The Internal Revenue Service has published a big new collection of tax parameters for 2018, in Revenue Procedure 2017-58.
Even financial professionals who do their best to keep as much room between themselves and tax questions as possible may find themselves hunting for the revenue procedure document over and over, just to try to find just what, for example, the maximum possible exclusion for long-term care insurance premiums will be for a 55-year-old will be in 2018.
Here’s a look at what happened to nine parameters of interest to advisors, insurance agents and brokers who offer products such as life insurance, annuities, group health plans and long-term care insurance.
The new numbers come from this new parameters document (which is a copyright-free document published by IRS).
The earlier numbers come from the previous IRS parameters document.
The IRS lists William Ruane, an official in the Office of the Associate Chief Counsel for Income Tax and Accounting, as the principal author for both documents.
Of course, when in doubt, if you are not a tax professional yourself, triple check the numbers given here, and use the underlying documents mainly to support communications with your own compliance advisors.
Numbers for everyone
1. The Standard Deduction
Married individuals filing joint returns, and surviving spouses: Increased to $13,000, from $12,700.
Heads of households: Increased to $9,550, from $9,350.
Unmarried individuals (other than surviving spouses and heads of households): Increased to $6,500, from $6,350.
Married individuals filing separate returns: Increased to $6,500, from $6,350.
Numbers for life insurance and estate planning
2. Unified Credit Against Estate Tax
To $5.6 million for a decedent dying in 2018, from $5.49 million for a decedent dying in 2017.
3. Interest on a Certain Portion of the Estate Tax Payable in Installments
The dollar amount used to determine the “2% portion,” for calculating interest, will increase to $1.52 million, from $1.49 million.
4. Gift Tax Exclusion
The exclusion for 2018 will be $15,000 for gifts to any person, and $152,000 for gifts to a spouse who is not a citzen of the United States. That’s up from $14,000 for gifts to any person in 2017, and up from $149,000 for gifts to a spouse who is not a citizen of the United States.
Numbers for health insurance and benefits
5. Cafeteria plans
The dollar limit for voluntary employee salary reductions for contributions to health flexible spending arrangements will increase to $2,650, from $2,600.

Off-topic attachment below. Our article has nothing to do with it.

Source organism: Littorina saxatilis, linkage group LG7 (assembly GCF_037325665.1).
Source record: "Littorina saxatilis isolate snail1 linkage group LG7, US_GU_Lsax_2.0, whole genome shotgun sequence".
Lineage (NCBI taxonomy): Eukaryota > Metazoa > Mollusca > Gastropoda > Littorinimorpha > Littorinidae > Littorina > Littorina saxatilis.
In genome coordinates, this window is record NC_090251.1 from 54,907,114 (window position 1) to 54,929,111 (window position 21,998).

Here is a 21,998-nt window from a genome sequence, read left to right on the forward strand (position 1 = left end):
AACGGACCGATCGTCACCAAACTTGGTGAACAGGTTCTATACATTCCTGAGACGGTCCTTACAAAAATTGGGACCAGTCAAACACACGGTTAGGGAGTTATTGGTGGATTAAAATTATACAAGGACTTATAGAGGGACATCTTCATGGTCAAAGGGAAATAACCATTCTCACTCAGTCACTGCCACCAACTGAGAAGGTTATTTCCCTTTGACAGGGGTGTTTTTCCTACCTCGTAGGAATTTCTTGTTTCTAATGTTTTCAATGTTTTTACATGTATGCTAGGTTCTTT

6. Qualified Small Employer Health Reimbursement Arrangement
The maximum eligible employer reimbursement amounts for this new program will increase to $5,050 for individual coverage and from $10,250 for family coverage, from the original amounts, for $4,950 for indivdual coverage and $10,000 for family coverage, given in the statute.
7. Requirement to Maintain Minimum Essential Coverage
If the Internal Revenue Service continues to impose Affordable Care Act penalties on individuals who fail to maintain what the government classifies as solid major medical coverage, or minimum essential coverage (MEC), in 2018, the IRS will continue to use $695 as the base “applicable dollar amount” when calculating the penalties. The IRS is not changing the MEC penalty applicable dollar amount.
Numbers for long-term care planners
8. Eligible Long-Term Care Premiums
Clients who have high enough medical bills to benefit from itemizing their medical expenses can include at least some of their private long-term care insurance premiums in their medical expense total.
The amounts that can be included in the medial expense total vary by age.
Here’s how the “includible” premium levels have changed:
40 or under: to $420, from $410.
From more than 40 up to 50: to $780, from $770.
From more than 50 up to 60: to $1,560, from $1,530.
From more than 60 up to 70: to $4,160, from $4,090.
70 and older: to $5,200, from $5,110.
9. The Qualified Long-Term Care Insurance Contract or Life Insurance Contract Per Diem Limitation
The dollar limit on the benefits will hold steady at $360 per day.
—-Read States Dumping Estate Taxes, but Beware Those That Haven’t on ThinkAdvisor.